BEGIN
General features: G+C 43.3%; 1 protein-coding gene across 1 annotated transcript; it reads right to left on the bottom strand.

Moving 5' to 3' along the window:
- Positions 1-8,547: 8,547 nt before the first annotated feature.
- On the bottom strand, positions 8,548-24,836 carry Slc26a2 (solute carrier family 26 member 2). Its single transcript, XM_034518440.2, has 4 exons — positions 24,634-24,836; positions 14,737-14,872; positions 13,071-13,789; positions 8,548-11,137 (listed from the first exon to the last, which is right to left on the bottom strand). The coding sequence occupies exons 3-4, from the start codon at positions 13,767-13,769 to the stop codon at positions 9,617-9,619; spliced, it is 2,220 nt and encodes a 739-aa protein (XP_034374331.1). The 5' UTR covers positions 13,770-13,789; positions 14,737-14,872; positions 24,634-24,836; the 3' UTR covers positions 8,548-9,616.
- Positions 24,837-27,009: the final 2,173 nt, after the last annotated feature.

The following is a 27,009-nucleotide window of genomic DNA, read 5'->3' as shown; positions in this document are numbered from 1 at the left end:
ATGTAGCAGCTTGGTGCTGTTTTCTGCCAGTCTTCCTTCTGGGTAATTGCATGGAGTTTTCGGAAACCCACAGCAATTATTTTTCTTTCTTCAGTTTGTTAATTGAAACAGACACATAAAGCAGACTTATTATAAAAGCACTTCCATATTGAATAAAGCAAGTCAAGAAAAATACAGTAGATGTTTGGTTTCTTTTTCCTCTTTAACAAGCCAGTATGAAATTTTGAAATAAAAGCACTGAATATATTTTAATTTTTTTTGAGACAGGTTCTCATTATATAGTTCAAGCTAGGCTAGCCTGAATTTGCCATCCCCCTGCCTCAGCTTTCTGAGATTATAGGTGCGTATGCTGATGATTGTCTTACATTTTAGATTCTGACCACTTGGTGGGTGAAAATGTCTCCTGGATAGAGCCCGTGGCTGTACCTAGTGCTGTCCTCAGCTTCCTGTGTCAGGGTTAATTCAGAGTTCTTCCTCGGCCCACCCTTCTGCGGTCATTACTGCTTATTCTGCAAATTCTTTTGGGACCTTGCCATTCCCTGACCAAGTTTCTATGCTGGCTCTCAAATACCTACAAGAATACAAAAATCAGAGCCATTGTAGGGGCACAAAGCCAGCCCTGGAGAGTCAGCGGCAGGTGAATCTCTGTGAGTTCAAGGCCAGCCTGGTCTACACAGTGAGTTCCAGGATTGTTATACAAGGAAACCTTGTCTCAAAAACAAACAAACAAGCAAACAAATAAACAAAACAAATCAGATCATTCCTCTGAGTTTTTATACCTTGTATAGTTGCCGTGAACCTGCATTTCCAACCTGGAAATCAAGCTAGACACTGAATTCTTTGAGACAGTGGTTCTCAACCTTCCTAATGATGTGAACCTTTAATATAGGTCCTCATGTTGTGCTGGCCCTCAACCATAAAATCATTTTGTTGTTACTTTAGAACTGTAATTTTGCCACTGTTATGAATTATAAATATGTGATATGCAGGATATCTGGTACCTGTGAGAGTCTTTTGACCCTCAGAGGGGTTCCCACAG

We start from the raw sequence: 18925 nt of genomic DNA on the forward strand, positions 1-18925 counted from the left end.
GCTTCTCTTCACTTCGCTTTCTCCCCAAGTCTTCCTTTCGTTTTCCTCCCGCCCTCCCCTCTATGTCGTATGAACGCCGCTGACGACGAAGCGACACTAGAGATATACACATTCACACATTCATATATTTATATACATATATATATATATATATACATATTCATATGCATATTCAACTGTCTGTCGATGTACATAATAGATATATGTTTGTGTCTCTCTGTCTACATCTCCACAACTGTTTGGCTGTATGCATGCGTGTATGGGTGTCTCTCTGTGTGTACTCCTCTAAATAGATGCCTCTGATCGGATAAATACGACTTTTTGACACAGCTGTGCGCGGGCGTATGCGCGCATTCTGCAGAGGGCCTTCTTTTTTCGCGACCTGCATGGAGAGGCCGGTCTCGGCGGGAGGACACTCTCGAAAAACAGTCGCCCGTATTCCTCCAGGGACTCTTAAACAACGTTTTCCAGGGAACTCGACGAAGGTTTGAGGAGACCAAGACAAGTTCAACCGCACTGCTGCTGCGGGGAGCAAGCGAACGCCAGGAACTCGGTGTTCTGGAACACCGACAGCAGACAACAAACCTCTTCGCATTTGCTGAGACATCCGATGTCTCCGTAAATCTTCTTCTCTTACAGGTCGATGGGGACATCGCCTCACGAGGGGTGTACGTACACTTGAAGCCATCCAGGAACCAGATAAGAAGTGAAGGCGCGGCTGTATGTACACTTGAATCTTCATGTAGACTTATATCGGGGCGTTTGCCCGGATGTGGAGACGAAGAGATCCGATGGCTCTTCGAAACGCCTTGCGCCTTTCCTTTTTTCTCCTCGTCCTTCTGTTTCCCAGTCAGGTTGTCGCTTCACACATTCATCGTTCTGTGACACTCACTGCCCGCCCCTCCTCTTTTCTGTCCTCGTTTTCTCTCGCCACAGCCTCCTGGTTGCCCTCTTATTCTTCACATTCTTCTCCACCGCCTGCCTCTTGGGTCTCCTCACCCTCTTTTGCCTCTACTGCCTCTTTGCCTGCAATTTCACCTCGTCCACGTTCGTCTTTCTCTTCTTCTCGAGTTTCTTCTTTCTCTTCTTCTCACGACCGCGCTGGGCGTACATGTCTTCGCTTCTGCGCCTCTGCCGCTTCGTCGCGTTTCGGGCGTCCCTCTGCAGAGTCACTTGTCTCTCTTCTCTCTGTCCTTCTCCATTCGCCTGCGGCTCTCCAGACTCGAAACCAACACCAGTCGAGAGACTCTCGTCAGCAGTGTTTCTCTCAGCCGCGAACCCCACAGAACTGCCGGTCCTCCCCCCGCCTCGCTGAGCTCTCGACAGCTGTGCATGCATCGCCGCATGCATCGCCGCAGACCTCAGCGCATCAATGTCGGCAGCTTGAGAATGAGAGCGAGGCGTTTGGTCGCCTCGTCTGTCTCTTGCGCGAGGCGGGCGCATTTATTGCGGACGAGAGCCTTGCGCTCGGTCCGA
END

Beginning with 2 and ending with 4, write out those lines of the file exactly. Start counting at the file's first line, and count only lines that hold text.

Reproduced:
Moving 5' to 3' along the window:
- Positions 1-8,547: 8,547 nt before the first annotated feature.
- On the bottom strand, positions 8,548-24,836 carry Slc26a2 (solute carrier family 26 member 2). Its single transcript, XM_034518440.2, has 4 exons — positions 24,634-24,836; positions 14,737-14,872; positions 13,071-13,789; positions 8,548-11,137 (listed from the first exon to the last, which is right to left on the bottom strand). The coding sequence occupies exons 3-4, from the start codon at positions 13,767-13,769 to the stop codon at positions 9,617-9,619; spliced, it is 2,220 nt and encodes a 739-aa protein (XP_034374331.1). The 5' UTR covers positions 13,770-13,789; positions 14,737-14,872; positions 24,634-24,836; the 3' UTR covers positions 8,548-9,616.